|3.||Nikon D4||..||..||..||4.5/5||4.5/5||Jan 2012||5,999|
|4.||Nikon D300S||5/5||+ +||82/100||4/5||4.5/5||Jul 2009||1,799|
|5.||Nikon D3||..||..||+ +||5/5||4.5/5||Aug 2007||4,999|
|6.||Nikon D300||..||+ +||+ +||5/5||4.5/5||Aug 2007||1,799|
|7.||Nikon D2Xs||..||..||..||..||..||Jun 2006||4,699|
|8.||Nikon D200||..||+ +||+ +||o||..||Nov 2005||1,699|
|9.||Nikon D2X||..||..||+ +||..||..||Sep 2004||4,999|
|10.||Nikon D2H||..||..||+ +||..||..||Jul 2003||3,499|
|11.||Nikon D1H||..||..||+ +||..||..||Feb 2001||4,499|
|12.||Nikon D1X||..||..||+ +||..||..||Feb 2001||5,999|
|13.||Olympus E-M1 II||5/5||+ +||85/100||4.5/5||4.5/5||Sep 2016||1,999|
|14.||Olympus E-M5 II||5/5||+ +||81/100||5/5||5/5||Feb 2015||1,099|
|15.||Olympus E-P5||5/5||+ +||78/100||4.5/5||5/5||May 2013||999|
|16.||Panasonic G95||4.5/5||+||83/100||4.5/5||4.5/5||Apr 2019||999|
|17.||Panasonic GX85||4.5/5||+ +||82/100||5/5||5/5||Apr 2016||799|
|Notes: (+ +) highly recommended; (+) recommended; (o) reviewed; (..) not available.|
The above review scores should be interpreted with care, though. The ratings were established in reference to similarly priced cameras that were available in the market at the time of the review. Hence, a score should always be seen in the context of the camera's market launch date and its price, and comparisons of ratings among very different cameras or across long time periods have little meaning. Also, please note that some of the review sites have changed their methodology and reporting over time.
Other camera comparisons
Did this review help to inform your camera decision process? In case you are interested in seeing how other cameras pair up, just make a corresponding selection in the search boxes below. There is also a set of direct links to comparison reviews that other users of the CAM-parator app explored.
Specifications: Nikon D1 vs Panasonic G85
Below is a side-by-side comparison of the specs of the two cameras to facilitate a quick review of their differences and common features.
|Camera Model||Nikon D1||Panasonic G85|
|Camera Type||Digital single lens reflex||Mirrorless system camera|
|Camera Lens||Nikon F mount lenses||Micro Four Thirds lenses|
|Launch Date||June 1999||September 2016|
|Launch Price||USD 5,499||USD 899|
|Sensor Specs||Nikon D1||Panasonic G85|
|Sensor Format||APS-C Sensor||Four Thirds Sensor|
|Sensor Size||23.7 x 15.6 mm||17.3 x 13.0 mm|
|Sensor Area||369.72 mm2||224.9 mm2|
|Sensor Diagonal||28.4 mm||21.6 mm|
|Sensor Resolution||2.6 Megapixels||15.8 Megapixels|
|Image Resolution||2000 x 1312 pixels||4592 x 3448 pixels|
|Pixel Pitch||11.93 μm||3.77 μm|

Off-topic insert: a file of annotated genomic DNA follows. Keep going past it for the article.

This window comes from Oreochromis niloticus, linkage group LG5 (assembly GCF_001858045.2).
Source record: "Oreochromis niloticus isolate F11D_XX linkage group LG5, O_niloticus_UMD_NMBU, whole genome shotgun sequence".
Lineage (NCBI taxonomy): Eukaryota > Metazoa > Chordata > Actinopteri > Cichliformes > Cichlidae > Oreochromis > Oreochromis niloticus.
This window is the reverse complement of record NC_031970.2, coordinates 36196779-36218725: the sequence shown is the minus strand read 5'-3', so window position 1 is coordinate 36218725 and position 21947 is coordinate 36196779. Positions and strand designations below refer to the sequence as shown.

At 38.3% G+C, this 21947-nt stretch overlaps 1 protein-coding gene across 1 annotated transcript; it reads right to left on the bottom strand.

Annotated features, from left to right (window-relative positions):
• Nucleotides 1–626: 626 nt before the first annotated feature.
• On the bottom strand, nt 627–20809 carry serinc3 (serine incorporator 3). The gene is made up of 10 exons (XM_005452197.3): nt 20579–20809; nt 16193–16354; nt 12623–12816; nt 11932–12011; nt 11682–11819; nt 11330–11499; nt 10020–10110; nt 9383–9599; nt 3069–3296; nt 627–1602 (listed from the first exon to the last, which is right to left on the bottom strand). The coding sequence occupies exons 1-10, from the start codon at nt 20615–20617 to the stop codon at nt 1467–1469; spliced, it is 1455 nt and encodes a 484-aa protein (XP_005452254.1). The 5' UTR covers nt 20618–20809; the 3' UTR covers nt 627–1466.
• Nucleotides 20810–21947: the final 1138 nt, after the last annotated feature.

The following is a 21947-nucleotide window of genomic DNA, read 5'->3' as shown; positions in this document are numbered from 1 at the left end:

|Pixel Density||0.71 MP/cm2||7.04 MP/cm2|
|Moiré control||Anti-Alias filter||no AA filter|
|Movie Capability||no Video||4K/30p Video|
|ISO Setting||200 - 1,600 ISO||200 - 25,600 ISO|
|ISO Boost||200 - 6,400 ISO||100 - 25,600 ISO|
|DXO Sensor Quality (score)||..||71|
|DXO Color Depth (bits)||..||22.8|
|DXO Dynamic Range (EV)||..||12.5|
|DXO Low Light (ISO)||..||656|
|Screen Specs||Nikon D1||Panasonic G85|
|Viewfinder Type||Optical viewfinder||Electronic viewfinder|
|Viewfinder Field of View||96%||100%|
|Viewfinder Resolution||2360k dots|
|Top-Level Screen||Control Panel||no Top Display|
|LCD Framing||Live View|
|Rear LCD Size||2.0inch||3.0inch|
|LCD Resolution||120k dots||1040k dots|
|LCD Attachment||Fixed screen||Swivel screen|
|Touch Input||no Touchscreen||Touchscreen|
|Shooting Specs||Nikon D1||Panasonic G85|
|Focus System||Phase-detect AF||Contrast-detect AF|
|Manual Focusing Aid||no Peaking Feature||Focus Peaking|
|Max Shutter Speed (mechanical)||1/16000s||1/4000s|
|Continuous Shooting||1.5 shutter flaps/s||9 shutter flaps/s|
|Electronic Shutter||no E-Shutter||up to 1/16000s|
|Time-Lapse Photography||no Intervalometer||Intervalometer built-in|
|Image Stabilization||Lens stabilization only||In-body stabilization|
|Fill Flash||no On-Board Flash||Built-in Flash|
|Storage Medium||CF cards||SDXC cards|
|Second Storage Option||Single card slot||Single card slot|
|Connectivity Specs||Nikon D1||Panasonic G85|
|Studio Flash||PC Sync socket||no PC Sync|
|USB Connector||Firewire||USB 2.0|
|HDMI Port||no HDMI||micro HDMI|
|Microphone Port||no MIC socket||External MIC port|
|Wifi Support||no Wifi||Wifi built-in|
|Body Specs||Nikon D1||Panasonic G85|
|Environmental Sealing||Weathersealed body||Weathersealed body|
157 x 153 x 85 mm
(6.2 x 6.0 x 3.3 in)
128 x 89 x 74 mm
(5.0 x 3.5 x 2.9 in)
|Camera Weight||1100 g (38.8 oz)||505 g (17.8 oz)|